Wisdom Collection

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Search Results: desire

  • Tricycle Community 9 comments

    Buddhist Training for Modern Life Paid Member

    Segyu Rinpoche is not your typical Tibetan monk. Born to Brazilian parents in Rio de Janeiro, he trained as an electrical engineer before becoming a master healer in Brazil’s rich healing tradition. Later drawn to the Tibetan Buddhist tradition, he studied for 25 years under the guidance of Gelug master Kyabje Lati Rinpoche (1922–2010), former abbot of Tibet’s Gaden Shartse Monastery. In 1983, shortly after arriving in the United States, he was recognized by the head of the Gelug school as holder of the Tibetan Buddhist lineage known as the Segyu. More »
  • Tricycle Community 21 comments

    Getting Along Paid Member

    OVER THE YEARS I’ve come to a conclusion: Human beings are basically incompatible. Think about it. We live in different bodies, we’ve had different childhoods, and at any given moment our thoughts and feelings are likely to differ from anybody else’s, even those of our nearest and dearest. Given the disparities in our genetic makeup, conditioning, and life circumstances, it’s a miracle we get along at all. More »
  • Tricycle Community 5 comments

    Awakening to Anger Paid Member

    Lojong is usually translated as “mind training,” but “mind refining” is also an accurate description. In the Mahayana tradition, mind training doesn’t try to “deal” with the problem of anger. The whole Mahayana bent is on dealing with the present. Anger is the fastest and probably the most powerful reaction to the fear of not existing, of having your sense of self bashed by the opposition you’re facing. Mind training is about learning and knowing that you don’t exist the way you think you do. Anger ceases to arise because there’s nothing to defend. In anger, you destroy your relationship with whatever is threatening. But if you can stay present with the whole experience, you can circumvent anger. More »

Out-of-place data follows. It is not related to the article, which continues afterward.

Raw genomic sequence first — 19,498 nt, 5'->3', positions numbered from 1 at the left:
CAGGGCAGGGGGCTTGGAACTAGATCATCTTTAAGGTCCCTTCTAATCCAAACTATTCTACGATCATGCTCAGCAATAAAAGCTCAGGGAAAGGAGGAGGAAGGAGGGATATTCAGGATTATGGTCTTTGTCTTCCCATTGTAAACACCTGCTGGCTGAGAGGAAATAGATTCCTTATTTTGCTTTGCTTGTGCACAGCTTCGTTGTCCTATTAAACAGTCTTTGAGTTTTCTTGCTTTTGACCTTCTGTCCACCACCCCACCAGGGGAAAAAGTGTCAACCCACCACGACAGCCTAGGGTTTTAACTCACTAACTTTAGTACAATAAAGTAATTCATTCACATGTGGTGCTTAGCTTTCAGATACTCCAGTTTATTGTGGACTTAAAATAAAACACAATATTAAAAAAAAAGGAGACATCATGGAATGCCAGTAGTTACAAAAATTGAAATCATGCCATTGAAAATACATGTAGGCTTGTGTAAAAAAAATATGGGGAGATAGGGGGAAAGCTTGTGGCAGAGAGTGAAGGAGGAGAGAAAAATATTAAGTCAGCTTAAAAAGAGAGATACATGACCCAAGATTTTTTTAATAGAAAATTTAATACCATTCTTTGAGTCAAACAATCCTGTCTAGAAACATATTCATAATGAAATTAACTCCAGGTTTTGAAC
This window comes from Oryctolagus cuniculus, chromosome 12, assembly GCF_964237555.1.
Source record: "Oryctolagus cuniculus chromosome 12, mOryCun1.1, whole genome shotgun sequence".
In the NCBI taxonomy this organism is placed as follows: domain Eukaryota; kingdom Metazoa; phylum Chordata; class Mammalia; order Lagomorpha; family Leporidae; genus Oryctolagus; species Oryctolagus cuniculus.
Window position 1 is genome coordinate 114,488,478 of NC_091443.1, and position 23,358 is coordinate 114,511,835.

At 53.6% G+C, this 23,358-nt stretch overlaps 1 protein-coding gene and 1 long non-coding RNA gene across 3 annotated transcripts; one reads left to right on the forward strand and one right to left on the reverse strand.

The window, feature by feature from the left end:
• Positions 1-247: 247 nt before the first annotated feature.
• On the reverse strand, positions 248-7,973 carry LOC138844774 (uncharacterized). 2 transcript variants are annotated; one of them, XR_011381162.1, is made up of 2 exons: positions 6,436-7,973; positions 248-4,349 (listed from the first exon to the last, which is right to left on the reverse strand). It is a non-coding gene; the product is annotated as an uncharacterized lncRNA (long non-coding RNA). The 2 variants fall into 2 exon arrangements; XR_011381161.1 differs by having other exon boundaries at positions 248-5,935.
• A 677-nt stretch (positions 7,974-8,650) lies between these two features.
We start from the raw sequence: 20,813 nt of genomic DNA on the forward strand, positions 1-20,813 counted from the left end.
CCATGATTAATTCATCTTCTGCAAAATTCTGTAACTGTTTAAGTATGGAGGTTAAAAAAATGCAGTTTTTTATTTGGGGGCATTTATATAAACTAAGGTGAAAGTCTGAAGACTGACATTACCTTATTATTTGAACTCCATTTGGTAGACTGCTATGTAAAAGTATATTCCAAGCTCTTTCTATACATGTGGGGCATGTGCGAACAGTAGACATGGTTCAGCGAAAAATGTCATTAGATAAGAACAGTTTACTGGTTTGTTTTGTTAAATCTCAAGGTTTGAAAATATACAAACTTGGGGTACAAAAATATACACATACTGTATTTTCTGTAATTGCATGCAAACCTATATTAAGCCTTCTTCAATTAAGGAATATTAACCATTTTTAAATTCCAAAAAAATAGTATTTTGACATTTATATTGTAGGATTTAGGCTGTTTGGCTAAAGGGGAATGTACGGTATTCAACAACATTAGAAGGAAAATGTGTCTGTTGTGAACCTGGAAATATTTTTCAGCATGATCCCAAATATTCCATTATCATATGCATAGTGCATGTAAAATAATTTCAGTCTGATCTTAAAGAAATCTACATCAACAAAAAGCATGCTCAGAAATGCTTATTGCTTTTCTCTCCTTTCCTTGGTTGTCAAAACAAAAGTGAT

• Tricycle Community 8 comments

    Putting Down the Arrow Paid Member

    This article is featured in Tricycle Teachings: Anger. Sustaining and supporting members can download the e-book for free here. More »
  • Tricycle Community 1 comment

    Talk Like a Buddha Paid Member

    I’M SITTING knee-almost-touching-knee with Ted, a chubby and towering sixty-something-year-old with a few days’ gray stubble, bushy eyebrows, and nose hairs calling for a trim. We met just fifteen minutes ago, and tears are running down his face. Ted’s breathing is labored, and I can smell his sour breath, yet I feel content. I comfort him—not so much with words but simply by being present, by gently meeting his gaze and accepting him and the moment. During our hour together, I work at remaining openhearted and mindful, and it seems to help Ted regain his balance. When our hour together is over, he’s much calmer, maybe even happy. More »